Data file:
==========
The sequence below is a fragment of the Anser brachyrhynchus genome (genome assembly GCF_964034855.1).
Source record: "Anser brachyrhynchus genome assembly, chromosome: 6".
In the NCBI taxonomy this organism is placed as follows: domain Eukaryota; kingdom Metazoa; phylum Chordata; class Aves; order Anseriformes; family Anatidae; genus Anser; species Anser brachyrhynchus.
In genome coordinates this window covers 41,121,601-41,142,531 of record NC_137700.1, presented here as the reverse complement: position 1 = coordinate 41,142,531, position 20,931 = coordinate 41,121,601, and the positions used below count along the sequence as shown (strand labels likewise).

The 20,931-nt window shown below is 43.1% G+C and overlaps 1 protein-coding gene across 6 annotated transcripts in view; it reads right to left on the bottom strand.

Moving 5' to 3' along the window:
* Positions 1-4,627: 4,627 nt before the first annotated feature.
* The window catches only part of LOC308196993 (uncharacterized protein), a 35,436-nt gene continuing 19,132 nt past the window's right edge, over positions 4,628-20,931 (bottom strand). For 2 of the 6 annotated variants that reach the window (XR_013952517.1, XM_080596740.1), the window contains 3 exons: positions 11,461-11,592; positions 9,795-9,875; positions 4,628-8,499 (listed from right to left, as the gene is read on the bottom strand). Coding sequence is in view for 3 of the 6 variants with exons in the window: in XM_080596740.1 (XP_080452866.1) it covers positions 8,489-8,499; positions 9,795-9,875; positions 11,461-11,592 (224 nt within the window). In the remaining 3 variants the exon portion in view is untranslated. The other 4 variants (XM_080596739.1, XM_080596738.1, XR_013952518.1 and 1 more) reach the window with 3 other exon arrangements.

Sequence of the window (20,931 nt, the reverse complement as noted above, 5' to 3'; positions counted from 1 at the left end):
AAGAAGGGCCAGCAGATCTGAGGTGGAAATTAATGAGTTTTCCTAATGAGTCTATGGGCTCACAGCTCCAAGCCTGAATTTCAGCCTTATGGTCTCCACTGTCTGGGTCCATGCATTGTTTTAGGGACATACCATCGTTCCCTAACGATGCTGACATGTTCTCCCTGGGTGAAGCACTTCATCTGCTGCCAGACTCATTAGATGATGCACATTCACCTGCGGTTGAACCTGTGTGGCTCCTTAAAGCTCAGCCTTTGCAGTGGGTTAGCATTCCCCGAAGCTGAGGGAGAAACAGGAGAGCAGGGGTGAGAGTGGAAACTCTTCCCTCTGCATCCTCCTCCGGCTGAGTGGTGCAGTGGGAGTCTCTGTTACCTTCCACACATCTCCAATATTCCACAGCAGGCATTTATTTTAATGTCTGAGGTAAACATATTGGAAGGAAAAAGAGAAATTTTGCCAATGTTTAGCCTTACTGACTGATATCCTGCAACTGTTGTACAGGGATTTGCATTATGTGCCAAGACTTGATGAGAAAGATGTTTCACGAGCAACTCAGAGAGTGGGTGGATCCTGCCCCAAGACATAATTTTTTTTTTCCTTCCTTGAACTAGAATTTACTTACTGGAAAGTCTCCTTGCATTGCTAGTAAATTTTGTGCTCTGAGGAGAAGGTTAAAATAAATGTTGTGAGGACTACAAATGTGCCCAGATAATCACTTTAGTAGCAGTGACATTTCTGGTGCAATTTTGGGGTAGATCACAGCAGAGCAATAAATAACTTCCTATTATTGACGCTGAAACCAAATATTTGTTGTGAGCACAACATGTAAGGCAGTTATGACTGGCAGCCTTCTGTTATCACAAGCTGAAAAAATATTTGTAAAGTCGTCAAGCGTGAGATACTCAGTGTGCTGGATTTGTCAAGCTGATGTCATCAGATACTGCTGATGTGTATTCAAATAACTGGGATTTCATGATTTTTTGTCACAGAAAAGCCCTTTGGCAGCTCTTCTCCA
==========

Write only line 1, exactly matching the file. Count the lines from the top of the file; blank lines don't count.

The sequence below is a fragment of the Anser brachyrhynchus genome (genome assembly GCF_964034855.1).